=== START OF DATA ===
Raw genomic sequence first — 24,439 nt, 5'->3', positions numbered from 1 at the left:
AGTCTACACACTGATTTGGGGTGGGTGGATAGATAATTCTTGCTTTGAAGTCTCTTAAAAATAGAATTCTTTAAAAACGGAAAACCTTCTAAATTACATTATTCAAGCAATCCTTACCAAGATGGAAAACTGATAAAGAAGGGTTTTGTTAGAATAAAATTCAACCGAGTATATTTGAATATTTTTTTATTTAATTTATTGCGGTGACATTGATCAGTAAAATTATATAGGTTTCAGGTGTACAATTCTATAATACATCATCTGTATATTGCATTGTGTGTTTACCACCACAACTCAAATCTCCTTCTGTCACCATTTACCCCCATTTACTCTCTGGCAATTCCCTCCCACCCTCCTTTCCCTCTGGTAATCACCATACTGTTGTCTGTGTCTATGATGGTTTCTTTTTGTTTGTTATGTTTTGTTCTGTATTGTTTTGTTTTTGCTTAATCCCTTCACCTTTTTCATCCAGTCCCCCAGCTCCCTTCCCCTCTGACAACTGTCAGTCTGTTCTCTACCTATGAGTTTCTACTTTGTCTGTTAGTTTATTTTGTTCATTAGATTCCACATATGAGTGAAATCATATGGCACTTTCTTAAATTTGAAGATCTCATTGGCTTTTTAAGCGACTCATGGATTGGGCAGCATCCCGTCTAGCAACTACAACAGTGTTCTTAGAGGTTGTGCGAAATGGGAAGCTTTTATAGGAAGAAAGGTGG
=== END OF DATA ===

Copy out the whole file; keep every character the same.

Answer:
Raw genomic sequence first — 24,439 nt, 5'->3', positions numbered from 1 at the left:
AGTCTACACACTGATTTGGGGTGGGTGGATAGATAATTCTTGCTTTGAAGTCTCTTAAAAATAGAATTCTTTAAAAACGGAAAACCTTCTAAATTACATTATTCAAGCAATCCTTACCAAGATGGAAAACTGATAAAGAAGGGTTTTGTTAGAATAAAATTCAACCGAGTATATTTGAATATTTTTTTATTTAATTTATTGCGGTGACATTGATCAGTAAAATTATATAGGTTTCAGGTGTACAATTCTATAATACATCATCTGTATATTGCATTGTGTGTTTACCACCACAACTCAAATCTCCTTCTGTCACCATTTACCCCCATTTACTCTCTGGCAATTCCCTCCCACCCTCCTTTCCCTCTGGTAATCACCATACTGTTGTCTGTGTCTATGATGGTTTCTTTTTGTTTGTTATGTTTTGTTCTGTATTGTTTTGTTTTTGCTTAATCCCTTCACCTTTTTCATCCAGTCCCCCAGCTCCCTTCCCCTCTGACAACTGTCAGTCTGTTCTCTACCTATGAGTTTCTACTTTGTCTGTTAGTTTATTTTGTTCATTAGATTCCACATATGAGTGAAATCATATGGCACTTTCTTAAATTTGAAGATCTCATTGGCTTTTTAAGCGACTCATGGATTGGGCAGCATCCCGTCTAGCAACTACAACAGTGTTCTTAGAGGTTGTGCGAAATGGGAAGCTTTTATAGGAAGAAAGGTGG